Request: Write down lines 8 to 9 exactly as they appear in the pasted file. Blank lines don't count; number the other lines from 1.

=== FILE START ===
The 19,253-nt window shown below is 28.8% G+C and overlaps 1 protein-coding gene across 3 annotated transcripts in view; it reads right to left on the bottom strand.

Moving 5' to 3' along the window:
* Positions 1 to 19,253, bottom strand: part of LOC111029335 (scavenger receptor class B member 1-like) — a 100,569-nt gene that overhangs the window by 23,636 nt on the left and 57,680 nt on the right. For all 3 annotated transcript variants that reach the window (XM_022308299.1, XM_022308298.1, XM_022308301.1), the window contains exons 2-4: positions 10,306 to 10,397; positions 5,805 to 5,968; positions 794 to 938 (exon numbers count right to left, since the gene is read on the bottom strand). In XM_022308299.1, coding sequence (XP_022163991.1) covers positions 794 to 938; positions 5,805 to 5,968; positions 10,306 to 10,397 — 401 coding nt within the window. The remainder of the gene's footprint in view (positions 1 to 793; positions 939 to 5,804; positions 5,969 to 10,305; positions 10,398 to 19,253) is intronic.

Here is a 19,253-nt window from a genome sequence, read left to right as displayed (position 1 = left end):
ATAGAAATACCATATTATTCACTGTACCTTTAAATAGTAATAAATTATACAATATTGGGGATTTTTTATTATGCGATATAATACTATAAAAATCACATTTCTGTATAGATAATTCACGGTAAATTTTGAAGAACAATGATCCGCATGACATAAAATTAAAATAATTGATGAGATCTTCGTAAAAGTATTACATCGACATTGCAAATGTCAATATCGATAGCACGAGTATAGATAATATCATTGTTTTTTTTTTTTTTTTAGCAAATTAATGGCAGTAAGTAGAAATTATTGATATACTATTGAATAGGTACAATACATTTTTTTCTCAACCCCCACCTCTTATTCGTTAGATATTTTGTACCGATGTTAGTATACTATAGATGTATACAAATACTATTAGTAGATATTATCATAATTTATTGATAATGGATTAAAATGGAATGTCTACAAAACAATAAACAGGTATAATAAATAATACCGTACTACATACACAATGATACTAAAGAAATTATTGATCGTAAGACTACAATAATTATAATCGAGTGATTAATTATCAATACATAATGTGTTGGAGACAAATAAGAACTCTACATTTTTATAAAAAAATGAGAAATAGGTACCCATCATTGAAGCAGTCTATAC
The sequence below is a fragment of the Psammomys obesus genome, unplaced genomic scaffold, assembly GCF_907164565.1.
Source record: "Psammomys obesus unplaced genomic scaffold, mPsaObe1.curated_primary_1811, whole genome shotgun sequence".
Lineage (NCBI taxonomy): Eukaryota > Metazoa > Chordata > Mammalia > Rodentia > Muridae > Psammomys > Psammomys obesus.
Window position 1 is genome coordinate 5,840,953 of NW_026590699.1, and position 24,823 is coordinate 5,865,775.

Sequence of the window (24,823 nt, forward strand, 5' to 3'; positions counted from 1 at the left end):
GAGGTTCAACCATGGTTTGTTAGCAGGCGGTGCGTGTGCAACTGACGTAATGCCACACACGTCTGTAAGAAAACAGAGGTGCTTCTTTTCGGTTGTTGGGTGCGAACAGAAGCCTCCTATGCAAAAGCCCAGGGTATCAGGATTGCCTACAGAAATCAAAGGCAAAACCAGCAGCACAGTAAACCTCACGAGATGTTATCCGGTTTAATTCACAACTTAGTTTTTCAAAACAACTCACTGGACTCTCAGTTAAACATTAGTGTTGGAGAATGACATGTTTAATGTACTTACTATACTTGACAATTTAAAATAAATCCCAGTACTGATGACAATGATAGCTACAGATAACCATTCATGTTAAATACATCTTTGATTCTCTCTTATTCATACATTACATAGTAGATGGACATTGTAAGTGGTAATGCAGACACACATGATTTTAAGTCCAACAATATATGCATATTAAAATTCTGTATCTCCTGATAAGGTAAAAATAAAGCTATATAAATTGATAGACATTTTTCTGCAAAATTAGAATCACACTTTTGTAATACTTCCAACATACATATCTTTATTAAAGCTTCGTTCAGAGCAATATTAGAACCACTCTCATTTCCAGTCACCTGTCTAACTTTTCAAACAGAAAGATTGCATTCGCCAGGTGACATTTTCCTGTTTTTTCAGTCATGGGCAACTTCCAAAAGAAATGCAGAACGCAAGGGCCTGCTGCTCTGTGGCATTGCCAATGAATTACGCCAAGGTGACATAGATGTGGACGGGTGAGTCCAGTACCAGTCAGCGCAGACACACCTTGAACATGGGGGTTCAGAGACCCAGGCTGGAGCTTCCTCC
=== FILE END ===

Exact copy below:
Lineage (NCBI taxonomy): Eukaryota > Metazoa > Chordata > Mammalia > Rodentia > Muridae > Psammomys > Psammomys obesus.
Window position 1 is genome coordinate 5,840,953 of NW_026590699.1, and position 24,823 is coordinate 5,865,775.